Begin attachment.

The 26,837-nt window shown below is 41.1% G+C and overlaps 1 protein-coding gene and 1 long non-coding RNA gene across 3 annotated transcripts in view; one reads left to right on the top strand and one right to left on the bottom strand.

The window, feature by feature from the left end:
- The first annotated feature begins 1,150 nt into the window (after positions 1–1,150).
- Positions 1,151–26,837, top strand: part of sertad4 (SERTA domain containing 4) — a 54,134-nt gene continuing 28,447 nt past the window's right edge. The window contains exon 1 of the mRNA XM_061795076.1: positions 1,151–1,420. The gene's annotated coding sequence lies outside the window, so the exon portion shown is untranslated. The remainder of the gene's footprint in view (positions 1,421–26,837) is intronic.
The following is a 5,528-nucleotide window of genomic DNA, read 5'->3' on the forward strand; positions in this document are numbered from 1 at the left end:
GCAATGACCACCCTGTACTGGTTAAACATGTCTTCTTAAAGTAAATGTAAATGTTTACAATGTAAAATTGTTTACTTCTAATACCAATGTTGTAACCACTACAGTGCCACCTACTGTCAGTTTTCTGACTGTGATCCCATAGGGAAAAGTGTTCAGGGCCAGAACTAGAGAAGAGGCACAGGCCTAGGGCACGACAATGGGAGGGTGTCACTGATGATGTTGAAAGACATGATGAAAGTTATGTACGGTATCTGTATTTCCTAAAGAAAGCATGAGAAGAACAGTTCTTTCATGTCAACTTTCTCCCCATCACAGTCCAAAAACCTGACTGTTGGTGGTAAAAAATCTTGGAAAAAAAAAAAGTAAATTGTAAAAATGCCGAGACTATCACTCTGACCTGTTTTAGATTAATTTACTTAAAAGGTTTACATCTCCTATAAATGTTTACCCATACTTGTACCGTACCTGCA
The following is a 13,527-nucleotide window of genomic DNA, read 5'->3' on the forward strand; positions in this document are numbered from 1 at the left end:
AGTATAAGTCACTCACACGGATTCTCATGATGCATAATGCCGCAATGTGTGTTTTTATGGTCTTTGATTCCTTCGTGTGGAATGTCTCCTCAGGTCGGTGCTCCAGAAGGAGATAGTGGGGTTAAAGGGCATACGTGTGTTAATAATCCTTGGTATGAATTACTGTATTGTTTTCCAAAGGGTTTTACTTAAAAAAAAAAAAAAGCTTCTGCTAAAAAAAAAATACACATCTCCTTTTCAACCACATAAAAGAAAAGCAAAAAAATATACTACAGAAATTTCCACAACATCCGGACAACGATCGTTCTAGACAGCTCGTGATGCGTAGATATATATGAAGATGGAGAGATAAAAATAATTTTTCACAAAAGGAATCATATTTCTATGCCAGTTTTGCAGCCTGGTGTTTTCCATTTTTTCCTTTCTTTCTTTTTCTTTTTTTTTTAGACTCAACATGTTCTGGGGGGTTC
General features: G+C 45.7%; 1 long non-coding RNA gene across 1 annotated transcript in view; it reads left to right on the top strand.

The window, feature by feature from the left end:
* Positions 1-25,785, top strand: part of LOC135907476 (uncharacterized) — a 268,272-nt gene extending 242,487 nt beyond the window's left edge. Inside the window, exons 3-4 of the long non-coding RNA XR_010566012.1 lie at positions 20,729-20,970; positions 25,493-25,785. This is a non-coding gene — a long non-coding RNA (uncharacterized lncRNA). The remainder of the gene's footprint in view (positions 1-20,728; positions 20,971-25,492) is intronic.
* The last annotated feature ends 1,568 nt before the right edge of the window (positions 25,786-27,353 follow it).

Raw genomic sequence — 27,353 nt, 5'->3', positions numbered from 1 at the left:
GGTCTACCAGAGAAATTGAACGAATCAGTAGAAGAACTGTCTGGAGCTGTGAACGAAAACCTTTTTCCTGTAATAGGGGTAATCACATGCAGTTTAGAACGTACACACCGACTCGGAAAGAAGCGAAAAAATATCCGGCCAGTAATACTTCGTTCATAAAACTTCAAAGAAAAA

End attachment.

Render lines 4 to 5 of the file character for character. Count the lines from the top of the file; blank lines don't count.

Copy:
- Positions 1,151–26,837, top strand: part of sertad4 (SERTA domain containing 4) — a 54,134-nt gene continuing 28,447 nt past the window's right edge. The window contains exon 1 of the mRNA XM_061795076.1: positions 1,151–1,420. The gene's annotated coding sequence lies outside the window, so the exon portion shown is untranslated. The remainder of the gene's footprint in view (positions 1,421–26,837) is intronic.
The following is a 5,528-nucleotide window of genomic DNA, read 5'->3' on the forward strand; positions in this document are numbered from 1 at the left end: